• You can virtually meet each others’ families.
  • You can take little home tours, so surrogates can see the baby’s future nursery and intended parents can see where their baby will be staying in-utero.
  • As the pregnancy progresses, the intended parents can see the physical changes that their surrogate is experiencing, so you can all be a part of the journey together (even while apart).

Virtual meetings can be fun, as well as helpful!

Feel free to mix up communication methods.

Some surrogates and intended parents are comfortable with sticking to consistent, established meetings through video chat or phone calls. Others prefer to keep in touch less formally, but with the option to check in more frequently through quick texts or emails. You can even send one another photos or letters from your side of the surrogacy process.

Virtual meetings through video can be great, but feel free to explore other methods of communication and find what works best for you.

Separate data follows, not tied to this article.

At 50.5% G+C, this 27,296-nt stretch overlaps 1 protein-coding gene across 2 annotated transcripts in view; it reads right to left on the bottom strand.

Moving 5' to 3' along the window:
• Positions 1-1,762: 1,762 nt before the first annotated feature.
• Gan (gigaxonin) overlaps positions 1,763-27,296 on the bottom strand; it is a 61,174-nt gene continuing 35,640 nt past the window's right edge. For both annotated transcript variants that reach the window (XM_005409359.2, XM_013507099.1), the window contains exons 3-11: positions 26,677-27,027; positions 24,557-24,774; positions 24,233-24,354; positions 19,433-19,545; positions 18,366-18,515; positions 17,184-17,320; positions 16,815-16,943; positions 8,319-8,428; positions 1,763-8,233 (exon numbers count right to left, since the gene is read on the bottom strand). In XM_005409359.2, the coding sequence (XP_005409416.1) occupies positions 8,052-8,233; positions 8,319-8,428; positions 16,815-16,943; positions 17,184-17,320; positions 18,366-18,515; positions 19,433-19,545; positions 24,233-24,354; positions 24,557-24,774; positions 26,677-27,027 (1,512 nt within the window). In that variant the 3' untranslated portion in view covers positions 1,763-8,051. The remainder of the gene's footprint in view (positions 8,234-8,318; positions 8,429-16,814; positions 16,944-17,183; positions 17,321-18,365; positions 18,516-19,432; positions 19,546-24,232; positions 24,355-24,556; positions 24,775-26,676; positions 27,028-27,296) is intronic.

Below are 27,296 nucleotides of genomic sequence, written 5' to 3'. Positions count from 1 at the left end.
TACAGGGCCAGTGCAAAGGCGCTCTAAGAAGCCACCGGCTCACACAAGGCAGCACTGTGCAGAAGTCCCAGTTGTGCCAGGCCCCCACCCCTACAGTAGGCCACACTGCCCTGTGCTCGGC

Despite the necessary limitations that COVID-19 has imposed on the world, we’re all still finding ways to remain close to one another. Your American Surrogacy specialist will help you and your surrogacy partner communicate however you can during these changing times. You can always contact us if you need help navigating this new aspect of your surrogacy journey.

How COVID-19 May Impact Your IVF Journey

6 Questions Intended Parents Should Ask Themselves Before Resuming Surrogacy

As IVF and surrogacy procedures slowly resume with new precautions and policies, intended parents are more nervous than ever about restarting their journey to parenthood. There are new physical, emotional and financial concerns to consider.